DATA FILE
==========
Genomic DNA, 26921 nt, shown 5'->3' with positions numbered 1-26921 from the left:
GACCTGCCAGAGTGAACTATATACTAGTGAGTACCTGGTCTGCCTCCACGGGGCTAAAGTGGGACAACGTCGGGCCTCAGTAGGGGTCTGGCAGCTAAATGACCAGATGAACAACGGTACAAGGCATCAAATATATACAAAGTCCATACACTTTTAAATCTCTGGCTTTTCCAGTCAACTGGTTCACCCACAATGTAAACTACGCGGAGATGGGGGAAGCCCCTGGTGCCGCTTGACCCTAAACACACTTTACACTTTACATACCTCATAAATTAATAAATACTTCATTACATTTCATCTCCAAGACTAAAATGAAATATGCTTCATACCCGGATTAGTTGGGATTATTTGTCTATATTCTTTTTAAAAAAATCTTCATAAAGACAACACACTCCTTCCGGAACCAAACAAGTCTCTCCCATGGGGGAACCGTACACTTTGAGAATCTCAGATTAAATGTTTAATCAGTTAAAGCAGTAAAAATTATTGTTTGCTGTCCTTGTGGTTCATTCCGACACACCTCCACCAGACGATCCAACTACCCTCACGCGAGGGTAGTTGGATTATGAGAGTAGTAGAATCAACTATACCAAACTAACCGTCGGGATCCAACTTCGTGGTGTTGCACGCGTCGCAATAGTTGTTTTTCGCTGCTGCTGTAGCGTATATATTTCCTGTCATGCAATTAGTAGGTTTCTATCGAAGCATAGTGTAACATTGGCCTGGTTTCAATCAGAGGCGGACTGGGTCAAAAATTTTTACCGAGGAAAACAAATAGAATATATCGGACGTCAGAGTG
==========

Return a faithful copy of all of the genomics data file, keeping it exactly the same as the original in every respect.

Genomic DNA, 26921 nt, shown 5'->3' with positions numbered 1-26921 from the left:
GACCTGCCAGAGTGAACTATATACTAGTGAGTACCTGGTCTGCCTCCACGGGGCTAAAGTGGGACAACGTCGGGCCTCAGTAGGGGTCTGGCAGCTAAATGACCAGATGAACAACGGTACAAGGCATCAAATATATACAAAGTCCATACACTTTTAAATCTCTGGCTTTTCCAGTCAACTGGTTCACCCACAATGTAAACTACGCGGAGATGGGGGAAGCCCCTGGTGCCGCTTGACCCTAAACACACTTTACACTTTACATACCTCATAAATTAATAAATACTTCATTACATTTCATCTCCAAGACTAAAATGAAATATGCTTCATACCCGGATTAGTTGGGATTATTTGTCTATATTCTTTTTAAAAAAATCTTCATAAAGACAACACACTCCTTCCGGAACCAAACAAGTCTCTCCCATGGGGGAACCGTACACTTTGAGAATCTCAGATTAAATGTTTAATCAGTTAAAGCAGTAAAAATTATTGTTTGCTGTCCTTGTGGTTCATTCCGACACACCTCCACCAGACGATCCAACTACCCTCACGCGAGGGTAGTTGGATTATGAGAGTAGTAGAATCAACTATACCAAACTAACCGTCGGGATCCAACTTCGTGGTGTTGCACGCGTCGCAATAGTTGTTTTTCGCTGCTGCTGTAGCGTATATATTTCCTGTCATGCAATTAGTAGGTTTCTATCGAAGCATAGTGTAACATTGGCCTGGTTTCAATCAGAGGCGGACTGGGTCAAAAATTTTTACCGAGGAAAACAAATAGAATATATCGGACGTCAGAGTG